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German train drivers union announces strikes after 'failed' talks

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DPA/The Local - [email protected]
German train drivers union announces strikes after 'failed' talks
A sign announcing the train drivers' strike in Munich in November. Photo: picture alliance/dpa | Lukas Barth

The German train drivers union (GDL) on Friday announced that negotiations with Deutsche Bahn over pay and conditions had failed. So-called 'warning strikes' are expected to follow.

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The bitter dispute on pay and conditions for rail workers took an even more dramatic turn on Friday as GDL chairman Claus Weselsky declared negotiations had collapsed.

The second round of talks with Deutsche Bahn took place in Berlin on Thursday and Friday morning but the two sides failed to make significant progress. 

No compromises can currently be found with the employers, Weselsky said.

He announced that the union would once again call a national warning strike but did not specify exact dates.

The ballot among GDL members on indefinite strikes is still ongoing, with the results expected at the end of December.

If 75 percent of those taking part in the ballot agree to indefinite industrial action, the GDL will be able to put more pressure on Deutsche Bahn to agree to its demands by calling strikes with no pre-defined end date. 

READ ALSO: German train drivers' union ballots members on unlimited strikes

The first round of collective bargaining began just a fortnight ago on November 9th. 

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The following week on Wednesday and Thursday, the GDL paralysed large parts of train services nationwide with a 20-hour warning strike.

As a result of the industrial action, a good 80 percent of the scheduled long-distance journeys were cancelled. The impact on regional transport was even greater in some federal states, where Deutsche Bahn runs the S-Bahn and regional train services.

Dispute over working hours

The main point of contention in the talks between the GDL and Deutsche Bahn has been the union's demand for shorter working hours.

The GDL is determined to secure in cut in working hours from 38 hours down to 35 per week, but DB HR manager Martin Seiler considers this unworkable and sees no room for negotiation.

Seiler says the change would be far too expensive and has argued that shorter rotas would require more employees - which would be particularly difficult to find in times of a shortage of skilled labour. GDL boss Weselsky, on the other hand, claims a shorter working week will make jobs at the railway more attractive.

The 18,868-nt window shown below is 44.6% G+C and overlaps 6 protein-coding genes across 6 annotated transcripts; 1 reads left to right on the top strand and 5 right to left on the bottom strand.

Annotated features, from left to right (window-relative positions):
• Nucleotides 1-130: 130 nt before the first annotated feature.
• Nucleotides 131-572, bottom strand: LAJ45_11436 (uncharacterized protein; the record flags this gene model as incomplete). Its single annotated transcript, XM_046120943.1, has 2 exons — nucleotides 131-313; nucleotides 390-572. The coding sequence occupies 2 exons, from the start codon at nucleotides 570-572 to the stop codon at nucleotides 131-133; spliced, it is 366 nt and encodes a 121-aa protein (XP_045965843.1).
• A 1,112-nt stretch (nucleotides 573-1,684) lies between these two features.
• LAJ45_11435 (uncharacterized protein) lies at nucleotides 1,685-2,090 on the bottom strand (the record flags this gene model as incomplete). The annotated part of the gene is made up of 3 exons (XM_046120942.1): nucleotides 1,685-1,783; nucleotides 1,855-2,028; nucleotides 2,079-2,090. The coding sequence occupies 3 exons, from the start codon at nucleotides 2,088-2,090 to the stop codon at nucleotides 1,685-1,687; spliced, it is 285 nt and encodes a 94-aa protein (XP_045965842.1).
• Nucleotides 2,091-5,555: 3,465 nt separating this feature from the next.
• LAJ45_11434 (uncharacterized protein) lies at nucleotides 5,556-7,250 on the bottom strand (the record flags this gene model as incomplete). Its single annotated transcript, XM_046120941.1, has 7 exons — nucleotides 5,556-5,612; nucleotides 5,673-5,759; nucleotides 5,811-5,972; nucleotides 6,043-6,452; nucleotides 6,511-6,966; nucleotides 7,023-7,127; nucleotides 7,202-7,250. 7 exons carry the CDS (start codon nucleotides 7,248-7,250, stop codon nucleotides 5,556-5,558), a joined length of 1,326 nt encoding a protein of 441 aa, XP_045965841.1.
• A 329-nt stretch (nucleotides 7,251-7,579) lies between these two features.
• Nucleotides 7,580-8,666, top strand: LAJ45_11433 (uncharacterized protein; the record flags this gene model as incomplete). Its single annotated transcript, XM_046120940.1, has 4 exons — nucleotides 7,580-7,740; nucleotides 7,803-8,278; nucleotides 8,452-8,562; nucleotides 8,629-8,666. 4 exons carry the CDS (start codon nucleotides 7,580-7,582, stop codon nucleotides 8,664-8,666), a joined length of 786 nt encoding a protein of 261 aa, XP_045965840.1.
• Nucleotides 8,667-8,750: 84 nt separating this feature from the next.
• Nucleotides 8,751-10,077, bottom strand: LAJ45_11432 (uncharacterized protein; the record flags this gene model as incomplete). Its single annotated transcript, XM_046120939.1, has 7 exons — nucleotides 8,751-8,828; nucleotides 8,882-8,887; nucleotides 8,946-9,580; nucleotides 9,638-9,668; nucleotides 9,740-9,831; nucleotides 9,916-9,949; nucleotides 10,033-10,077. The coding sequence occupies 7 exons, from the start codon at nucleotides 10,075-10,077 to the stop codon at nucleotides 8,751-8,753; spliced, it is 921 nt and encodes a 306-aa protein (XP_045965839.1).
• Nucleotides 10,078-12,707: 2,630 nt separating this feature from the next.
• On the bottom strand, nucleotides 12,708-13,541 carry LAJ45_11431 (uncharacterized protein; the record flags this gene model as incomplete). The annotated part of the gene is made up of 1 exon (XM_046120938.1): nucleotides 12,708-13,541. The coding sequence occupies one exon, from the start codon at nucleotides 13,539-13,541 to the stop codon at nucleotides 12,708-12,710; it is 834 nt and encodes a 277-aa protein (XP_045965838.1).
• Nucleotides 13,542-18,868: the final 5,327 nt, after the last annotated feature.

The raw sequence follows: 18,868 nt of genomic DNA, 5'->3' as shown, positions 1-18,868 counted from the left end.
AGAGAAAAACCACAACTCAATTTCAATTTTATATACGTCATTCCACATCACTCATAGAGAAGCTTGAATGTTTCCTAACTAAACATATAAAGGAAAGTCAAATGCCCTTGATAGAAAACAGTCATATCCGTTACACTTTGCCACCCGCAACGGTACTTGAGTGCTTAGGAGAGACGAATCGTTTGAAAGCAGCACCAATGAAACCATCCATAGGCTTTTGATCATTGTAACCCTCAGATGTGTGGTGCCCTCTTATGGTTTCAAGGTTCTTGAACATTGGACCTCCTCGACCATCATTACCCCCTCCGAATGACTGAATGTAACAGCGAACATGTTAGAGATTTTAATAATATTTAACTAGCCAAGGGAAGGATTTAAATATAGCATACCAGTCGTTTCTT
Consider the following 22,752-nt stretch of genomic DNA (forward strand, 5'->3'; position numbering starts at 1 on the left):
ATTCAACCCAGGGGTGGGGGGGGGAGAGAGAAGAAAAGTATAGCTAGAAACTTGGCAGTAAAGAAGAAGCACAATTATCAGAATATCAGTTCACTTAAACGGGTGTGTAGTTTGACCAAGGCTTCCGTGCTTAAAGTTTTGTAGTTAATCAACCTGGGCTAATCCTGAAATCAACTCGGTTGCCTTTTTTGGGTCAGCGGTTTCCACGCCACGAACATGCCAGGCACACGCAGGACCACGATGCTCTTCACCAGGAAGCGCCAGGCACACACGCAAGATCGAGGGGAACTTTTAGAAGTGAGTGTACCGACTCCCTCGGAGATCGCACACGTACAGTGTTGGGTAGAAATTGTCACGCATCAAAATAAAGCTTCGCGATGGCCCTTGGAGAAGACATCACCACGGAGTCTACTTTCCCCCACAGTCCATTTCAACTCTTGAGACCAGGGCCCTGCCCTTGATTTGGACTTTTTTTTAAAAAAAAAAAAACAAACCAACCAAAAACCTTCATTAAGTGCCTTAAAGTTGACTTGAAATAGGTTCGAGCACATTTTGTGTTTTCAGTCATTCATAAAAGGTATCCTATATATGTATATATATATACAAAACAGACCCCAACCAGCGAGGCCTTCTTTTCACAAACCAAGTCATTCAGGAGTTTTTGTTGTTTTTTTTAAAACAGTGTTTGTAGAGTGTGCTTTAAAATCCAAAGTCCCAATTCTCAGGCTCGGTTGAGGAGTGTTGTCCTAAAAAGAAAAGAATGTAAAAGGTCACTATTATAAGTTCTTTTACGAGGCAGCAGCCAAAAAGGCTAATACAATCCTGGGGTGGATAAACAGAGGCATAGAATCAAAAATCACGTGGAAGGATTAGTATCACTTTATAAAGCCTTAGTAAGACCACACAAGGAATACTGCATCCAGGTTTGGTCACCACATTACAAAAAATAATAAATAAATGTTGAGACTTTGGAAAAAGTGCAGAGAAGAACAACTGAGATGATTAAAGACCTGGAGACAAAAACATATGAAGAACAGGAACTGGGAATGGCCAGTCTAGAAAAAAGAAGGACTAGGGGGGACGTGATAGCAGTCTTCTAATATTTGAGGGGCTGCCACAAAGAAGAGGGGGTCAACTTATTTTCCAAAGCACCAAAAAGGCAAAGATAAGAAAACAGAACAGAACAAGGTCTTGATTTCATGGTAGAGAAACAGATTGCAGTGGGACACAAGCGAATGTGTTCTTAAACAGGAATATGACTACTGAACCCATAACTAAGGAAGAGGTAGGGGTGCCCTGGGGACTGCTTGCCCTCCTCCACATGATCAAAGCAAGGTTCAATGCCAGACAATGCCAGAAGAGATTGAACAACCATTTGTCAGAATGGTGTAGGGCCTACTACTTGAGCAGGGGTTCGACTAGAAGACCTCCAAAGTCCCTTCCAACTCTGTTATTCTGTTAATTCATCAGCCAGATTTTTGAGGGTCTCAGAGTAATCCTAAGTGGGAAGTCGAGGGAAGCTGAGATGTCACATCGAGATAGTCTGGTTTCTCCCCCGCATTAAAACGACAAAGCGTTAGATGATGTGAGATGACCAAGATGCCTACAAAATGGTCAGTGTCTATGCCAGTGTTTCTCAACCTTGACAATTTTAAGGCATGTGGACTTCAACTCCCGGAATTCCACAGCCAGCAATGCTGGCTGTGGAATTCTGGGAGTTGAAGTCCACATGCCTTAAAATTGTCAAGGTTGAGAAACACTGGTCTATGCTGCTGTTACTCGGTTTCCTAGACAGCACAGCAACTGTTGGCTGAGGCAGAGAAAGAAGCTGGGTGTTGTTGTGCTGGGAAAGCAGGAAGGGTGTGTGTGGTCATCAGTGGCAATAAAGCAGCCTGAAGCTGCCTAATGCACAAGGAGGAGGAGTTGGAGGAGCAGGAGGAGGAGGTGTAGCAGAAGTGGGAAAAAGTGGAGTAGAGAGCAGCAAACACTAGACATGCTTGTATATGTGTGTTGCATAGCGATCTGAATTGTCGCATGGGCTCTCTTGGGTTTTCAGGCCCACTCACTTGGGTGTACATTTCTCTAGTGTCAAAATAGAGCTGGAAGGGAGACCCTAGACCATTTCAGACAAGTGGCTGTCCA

A Deutsche Bahn ICE train in Nuremberg, Bavaria.

A Deutsche Bahn ICE train in Nuremberg, Bavaria. Photo: picture alliance/dpa | Daniel Karmann

In addition to the reduction in working hours, the GDL is also demanding an increase of €555 per month and an inflation compensation bonus of €3,000 for employees. So far, Deutsche Bahn has offered an eleven per cent pay increase over a period of 32 months as well as the demanded inflation compensation bonus.

Another sticking point in talks has been the future of the GDL itself. The firebrand union wants to extend its sphere of influence at the railway and negotiate collective agreements for infrastructure workers as well, but the rail operator says the GDL has too few members who work in this area. 

READ ALSO: Is Germany set for more train strikes in the weeks ahead?

Arbitration could offer a solution

The GDL has been trying to keep up the pressure on Deutsche Bahn since the beginning of the wage negotiations with regular threats of strike action and the ballot on unlimited strikes. 

Weselsky's statement on Friday is the latest - and so far the largest - escalation in the dispute. 

One way that weeks of travel chaos could potentially be avoid is if the two parties agree to allow third-party mediators to thrash out a deal on their behalf. This was the way the larger rail union, EVG, ultimately solved their dispute with Deutsche Bahn earlier this year. 

However, Weselsky has previously rejected Deutsche Bahn's calls for an arbitration process and reiterated on Friday that he saw "no room" for mediation.

GDL boss Claus Weselsky
Claus Weselsky of the GDL train drivers' union waits to give a statement in Berlin after the second round of negotiations with Deutsche Bahn. Photo: picture alliance/dpa | Christoph Soeder

According to the national rail operator, the collective agreements negotiated by the GDL apply to around 10,000 employees at Deutsche Bahn.

This makes it the much smaller employee representative body compared to EVG. In the spring and summer, the larger rail union negotiated a new agreement for around 180,000 DB employees.

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However, because the GDL primarily represents train drivers and train attendants, it can cause major disruption to rail services when strikes are called.

Under its current chairman, the GDL is also known for taking a tough line in negotiations and being willing to stake walk-outs. 

In some respite for passengers, however, the union has agreed to a truce on strikes over Christmas. 

READ ALSO: German train drivers union rules out strikes over Christmas

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